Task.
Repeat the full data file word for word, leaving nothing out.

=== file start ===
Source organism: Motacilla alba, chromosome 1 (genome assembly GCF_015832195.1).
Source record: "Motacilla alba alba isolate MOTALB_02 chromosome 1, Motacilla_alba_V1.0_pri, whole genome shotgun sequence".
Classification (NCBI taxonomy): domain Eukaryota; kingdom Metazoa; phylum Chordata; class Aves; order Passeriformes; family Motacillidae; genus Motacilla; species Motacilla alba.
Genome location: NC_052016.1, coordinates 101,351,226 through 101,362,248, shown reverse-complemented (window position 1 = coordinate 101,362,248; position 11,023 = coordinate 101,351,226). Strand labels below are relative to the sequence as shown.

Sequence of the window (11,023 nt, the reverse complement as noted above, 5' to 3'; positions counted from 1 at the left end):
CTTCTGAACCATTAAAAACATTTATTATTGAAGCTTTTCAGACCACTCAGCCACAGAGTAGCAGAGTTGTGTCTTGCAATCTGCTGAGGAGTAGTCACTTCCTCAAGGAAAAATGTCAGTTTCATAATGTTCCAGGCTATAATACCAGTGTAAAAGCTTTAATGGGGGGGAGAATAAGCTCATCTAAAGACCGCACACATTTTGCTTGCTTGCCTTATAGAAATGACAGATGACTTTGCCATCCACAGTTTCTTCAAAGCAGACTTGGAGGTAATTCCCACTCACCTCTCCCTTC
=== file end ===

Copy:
Source organism: Motacilla alba, chromosome 1 (genome assembly GCF_015832195.1).
Source record: "Motacilla alba alba isolate MOTALB_02 chromosome 1, Motacilla_alba_V1.0_pri, whole genome shotgun sequence".
Classification (NCBI taxonomy): domain Eukaryota; kingdom Metazoa; phylum Chordata; class Aves; order Passeriformes; family Motacillidae; genus Motacilla; species Motacilla alba.
Genome location: NC_052016.1, coordinates 101,351,226 through 101,362,248, shown reverse-complemented (window position 1 = coordinate 101,362,248; position 11,023 = coordinate 101,351,226). Strand labels below are relative to the sequence as shown.

Sequence of the window (11,023 nt, the reverse complement as noted above, 5' to 3'; positions counted from 1 at the left end):
CTTCTGAACCATTAAAAACATTTATTATTGAAGCTTTTCAGACCACTCAGCCACAGAGTAGCAGAGTTGTGTCTTGCAATCTGCTGAGGAGTAGTCACTTCCTCAAGGAAAAATGTCAGTTTCATAATGTTCCAGGCTATAATACCAGTGTAAAAGCTTTAATGGGGGGGAGAATAAGCTCATCTAAAGACCGCACACATTTTGCTTGCTTGCCTTATAGAAATGACAGATGACTTTGCCATCCACAGTTTCTTCAAAGCAGACTTGGAGGTAATTCCCACTCACCTCTCCCTTC